A cannon, America’s first fog signal, was placed on the island in 1719. Passing ships would fire their cannons when passing nearby in times of fog, and the keeper would reply with a blast from the light station. The cannon, cast in 1700 and possibly relocated from Long Island in the inner harbor, served on Little Brewster Island for 132 years.
In 1794, Knox’s yearly salary as keeper was set by the federal government at $266.67, which was raised to $333.33 in 1796.
Although I have not read very much about the Light, I did notice a story onlineabout a dog after my time out there. When I arrived on the island, there was a
dog there named “Bear,” a black Newfoundlander; it was rumored she was givento the Light by Mr. Snow and was sixteen years-old in 1968.
By 1989, the Coast Guard had automated almost every lighthouse in the United States and Boston Light was scheduled to be the last in this process. Preservation groups appealed to Congress and the Coast Guard, and with the help of Senator Edward M. Kennedy funding was appropriated to keep Coast Guard staff on Little Brewster, making the island a living museum of lighthouse history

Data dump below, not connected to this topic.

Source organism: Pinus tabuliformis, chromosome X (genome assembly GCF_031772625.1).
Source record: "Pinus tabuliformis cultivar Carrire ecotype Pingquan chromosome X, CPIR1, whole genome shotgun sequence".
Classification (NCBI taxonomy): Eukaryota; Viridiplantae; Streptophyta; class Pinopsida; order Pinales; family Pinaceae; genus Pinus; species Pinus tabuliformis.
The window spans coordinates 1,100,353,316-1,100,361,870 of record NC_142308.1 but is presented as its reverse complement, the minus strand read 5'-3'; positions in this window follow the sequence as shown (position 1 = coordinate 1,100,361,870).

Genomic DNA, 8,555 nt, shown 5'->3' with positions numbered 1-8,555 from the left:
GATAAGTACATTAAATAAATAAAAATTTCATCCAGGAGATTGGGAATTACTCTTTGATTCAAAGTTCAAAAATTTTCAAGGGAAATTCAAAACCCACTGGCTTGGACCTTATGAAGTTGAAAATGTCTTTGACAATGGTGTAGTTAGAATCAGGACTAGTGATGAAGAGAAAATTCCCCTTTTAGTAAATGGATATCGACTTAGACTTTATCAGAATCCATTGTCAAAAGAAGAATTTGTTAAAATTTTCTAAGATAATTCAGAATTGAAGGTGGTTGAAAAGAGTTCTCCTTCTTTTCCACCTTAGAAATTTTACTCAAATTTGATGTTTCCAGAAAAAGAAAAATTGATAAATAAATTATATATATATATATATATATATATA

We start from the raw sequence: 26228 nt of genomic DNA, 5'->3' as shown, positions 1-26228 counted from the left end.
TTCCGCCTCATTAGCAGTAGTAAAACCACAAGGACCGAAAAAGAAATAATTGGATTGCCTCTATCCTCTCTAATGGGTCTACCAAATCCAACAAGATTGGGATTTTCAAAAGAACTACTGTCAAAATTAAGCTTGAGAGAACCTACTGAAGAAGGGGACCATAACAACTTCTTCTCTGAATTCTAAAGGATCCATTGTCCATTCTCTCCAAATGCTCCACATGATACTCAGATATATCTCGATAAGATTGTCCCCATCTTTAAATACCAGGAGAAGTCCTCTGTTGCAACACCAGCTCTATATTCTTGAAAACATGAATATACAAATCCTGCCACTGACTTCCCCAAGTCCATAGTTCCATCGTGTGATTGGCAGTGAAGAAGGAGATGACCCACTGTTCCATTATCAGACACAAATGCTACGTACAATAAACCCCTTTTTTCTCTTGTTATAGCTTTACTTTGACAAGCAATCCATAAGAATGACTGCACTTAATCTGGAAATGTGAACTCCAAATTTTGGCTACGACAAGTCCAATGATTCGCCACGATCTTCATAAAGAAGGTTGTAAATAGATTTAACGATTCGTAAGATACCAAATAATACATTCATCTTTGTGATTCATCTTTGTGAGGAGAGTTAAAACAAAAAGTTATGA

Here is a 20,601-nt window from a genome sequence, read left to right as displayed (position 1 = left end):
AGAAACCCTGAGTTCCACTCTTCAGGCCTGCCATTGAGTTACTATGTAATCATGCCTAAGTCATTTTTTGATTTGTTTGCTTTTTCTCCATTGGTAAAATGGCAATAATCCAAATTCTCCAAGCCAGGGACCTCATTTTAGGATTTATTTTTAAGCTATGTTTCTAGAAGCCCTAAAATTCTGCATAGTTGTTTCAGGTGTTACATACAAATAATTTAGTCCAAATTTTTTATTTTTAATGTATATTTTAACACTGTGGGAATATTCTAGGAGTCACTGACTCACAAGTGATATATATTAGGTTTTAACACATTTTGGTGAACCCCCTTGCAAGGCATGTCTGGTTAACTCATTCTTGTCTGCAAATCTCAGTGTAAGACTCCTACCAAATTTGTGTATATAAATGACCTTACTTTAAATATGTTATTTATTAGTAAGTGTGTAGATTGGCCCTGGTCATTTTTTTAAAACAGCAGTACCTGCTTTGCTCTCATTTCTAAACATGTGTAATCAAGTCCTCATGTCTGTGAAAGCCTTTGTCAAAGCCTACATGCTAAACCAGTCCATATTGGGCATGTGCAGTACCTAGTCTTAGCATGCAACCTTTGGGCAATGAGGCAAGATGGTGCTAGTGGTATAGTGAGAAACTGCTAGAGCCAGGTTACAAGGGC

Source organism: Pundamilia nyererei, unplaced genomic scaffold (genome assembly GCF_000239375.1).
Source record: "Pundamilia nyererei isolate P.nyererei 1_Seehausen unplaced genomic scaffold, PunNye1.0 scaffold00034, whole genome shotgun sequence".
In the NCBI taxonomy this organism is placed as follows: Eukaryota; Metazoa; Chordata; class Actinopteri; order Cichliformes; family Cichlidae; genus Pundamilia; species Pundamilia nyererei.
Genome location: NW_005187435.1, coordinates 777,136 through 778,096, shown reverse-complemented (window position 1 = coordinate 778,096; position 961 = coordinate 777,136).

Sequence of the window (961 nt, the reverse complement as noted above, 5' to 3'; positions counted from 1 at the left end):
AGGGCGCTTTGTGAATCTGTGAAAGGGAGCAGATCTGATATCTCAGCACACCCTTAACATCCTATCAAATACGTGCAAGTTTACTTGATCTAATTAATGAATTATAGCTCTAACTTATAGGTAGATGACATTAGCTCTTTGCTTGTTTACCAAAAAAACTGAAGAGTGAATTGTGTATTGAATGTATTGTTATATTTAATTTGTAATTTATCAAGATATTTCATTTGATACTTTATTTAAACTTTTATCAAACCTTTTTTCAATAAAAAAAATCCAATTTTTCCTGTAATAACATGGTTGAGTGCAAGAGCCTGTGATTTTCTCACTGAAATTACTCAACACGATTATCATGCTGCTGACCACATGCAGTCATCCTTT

In September 2003, Sally Snowman was appointed as the new civilian keeper — the first civilian keeper since the Coast Guard took over in 1941, and the first woman keeper in the lighthouse’s long history.
Only thing better than chasing an ice truck is being in the ice cream truck. You are invited to join our ice cream loving dogs for two hours of creamy smooth frozen blues tunes on WALKING THE BLUES AWAY Saturday 7/21 at 5-7 pm. LIVE AIR LINK http://www.krnn.org
Amazing Ice Cream Facts
Ice cream as we know it seems to have emerged in 17th-century France. (A first-century Roman emperor is said to have sent runners into the mountains for snow to be flavored with juices. In the 13th century.
Marco Polo brought back from China descriptions of a sherbet dessert.